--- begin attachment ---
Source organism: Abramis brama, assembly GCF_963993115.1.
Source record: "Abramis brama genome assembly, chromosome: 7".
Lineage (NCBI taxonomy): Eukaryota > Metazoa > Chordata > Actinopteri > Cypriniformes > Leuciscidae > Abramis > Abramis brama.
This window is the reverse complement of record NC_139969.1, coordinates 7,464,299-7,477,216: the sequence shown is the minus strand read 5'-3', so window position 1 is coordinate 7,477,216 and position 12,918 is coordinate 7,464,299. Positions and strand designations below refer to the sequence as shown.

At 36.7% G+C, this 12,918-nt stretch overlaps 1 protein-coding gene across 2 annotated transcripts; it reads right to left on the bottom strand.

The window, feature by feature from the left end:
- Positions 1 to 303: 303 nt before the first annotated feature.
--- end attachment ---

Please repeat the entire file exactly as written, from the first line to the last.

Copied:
Source organism: Abramis brama, assembly GCF_963993115.1.
Source record: "Abramis brama genome assembly, chromosome: 7".
Lineage (NCBI taxonomy): Eukaryota > Metazoa > Chordata > Actinopteri > Cypriniformes > Leuciscidae > Abramis > Abramis brama.
This window is the reverse complement of record NC_139969.1, coordinates 7,464,299-7,477,216: the sequence shown is the minus strand read 5'-3', so window position 1 is coordinate 7,477,216 and position 12,918 is coordinate 7,464,299. Positions and strand designations below refer to the sequence as shown.

At 36.7% G+C, this 12,918-nt stretch overlaps 1 protein-coding gene across 2 annotated transcripts; it reads right to left on the bottom strand.

The window, feature by feature from the left end:
- Positions 1 to 303: 303 nt before the first annotated feature.